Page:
Variability in pharmacologically-induced coma for treatment of refractory status epilepticus
Author(s)Jonnalagadda, Durga; Moura, Valdery; An, Jingzhi; Purdon, Patrick L.; Brown, Emery Neal; Westover, M Brandon; ... Show more Show less
MetadataShow full item record
Objective To characterize the amount of EEG suppression achieved in refractory status epilepticus (RSE) patients treated with pharmacologically-induced coma (PIC). Methods We analyzed EEG recordings from 35 RSE patients between 21-84 years-old who received PIC that target burst suppression and quantified the amount of EEG suppression using the burst suppression probability (BSP). Then we measured the variability of BSPs with respect to a reference level of BSP 0.8 ± 0.15. Finally, we also measured the variability of BSPs with respect to the amount of intravenous anesthetic drugs (IVADs) received by the patients. Results Patients remained in the reference BSP range for only 8% (median, interquartile range IQR [0, 29] %) of the total time under treatment. The median time with BSP below the reference range was 84% (IQR [37, 100] %). BSPs in some patients drifted significantly over time despite constant infusion rates of IVADs. Similar weight-normalized infusion rates of IVADs in different patients nearly always resulted in distinct BSPs (probability 0.93 (IQR [0.82, 1.0]). Conclusion This study quantitatively identified high variability in the amount of EEG suppression achieved in clinical practice when treating RSE patients. While some of this variability may arise from clinicians purposefully deviating from clinical practice guidelines, our results show that the high variability also arises in part from significant inter- and intra-individual pharmacokinetic/ pharmacodynamic variation. Our results indicate that the delicate balance between maintaining sufficient EEG suppression in RSE patients and minimizing IVAD exposure in clinical practice is challenging to achieve. This may affect patient outcomes and confound studies seeking to determine an optimal amount of EEG suppression for treatment of RSE. Therefore, our analysis points to the need for developing an alternative paradigm, such as vigilant anesthetic management as happens in operating rooms, or closed-loop anesthesia delivery, for investigating and providing induced-coma therapy to RSE patients.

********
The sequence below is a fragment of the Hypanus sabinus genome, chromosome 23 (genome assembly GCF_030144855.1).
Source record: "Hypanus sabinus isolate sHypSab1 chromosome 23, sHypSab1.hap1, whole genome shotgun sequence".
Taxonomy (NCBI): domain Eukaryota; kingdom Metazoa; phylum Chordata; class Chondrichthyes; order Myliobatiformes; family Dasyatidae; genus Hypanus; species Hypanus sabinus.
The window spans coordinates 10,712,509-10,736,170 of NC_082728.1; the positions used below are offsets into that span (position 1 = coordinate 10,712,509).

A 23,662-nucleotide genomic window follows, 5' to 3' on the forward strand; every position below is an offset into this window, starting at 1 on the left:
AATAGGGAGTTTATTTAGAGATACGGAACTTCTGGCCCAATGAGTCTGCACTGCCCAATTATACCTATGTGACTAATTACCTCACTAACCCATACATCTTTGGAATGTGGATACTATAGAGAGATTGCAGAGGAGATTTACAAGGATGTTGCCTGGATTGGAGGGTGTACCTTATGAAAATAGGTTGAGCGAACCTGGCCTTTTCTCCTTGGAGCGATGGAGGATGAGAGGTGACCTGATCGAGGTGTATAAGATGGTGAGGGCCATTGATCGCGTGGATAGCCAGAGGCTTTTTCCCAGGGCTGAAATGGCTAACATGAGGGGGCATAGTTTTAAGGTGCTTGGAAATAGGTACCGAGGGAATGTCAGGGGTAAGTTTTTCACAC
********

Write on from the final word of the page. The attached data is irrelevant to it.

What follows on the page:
DepartmentInstitute for Medical Engineering and Science; Harvard University--MIT Division of Health Sciences and Technology; Massachusetts Institute of Technology. Department of Brain and Cognitive Sciences; Massachusetts Institute of Technology. Department of Electrical Engineering and Computer Science; Picower Institute for Learning and Memory
Public Library of Science
An, Jingzhi, Durga Jonnalagadda, Valdery Moura, Patrick L. Purdon, Emery N. Brown, and M. Brandon Westover. “Variability in Pharmacologically-Induced Coma for Treatment of Refractory Status Epilepticus.” Edited by Cecil D Hahn. PLOS ONE 13, no. 10 (October 31, 2018): e0205789.
Final published version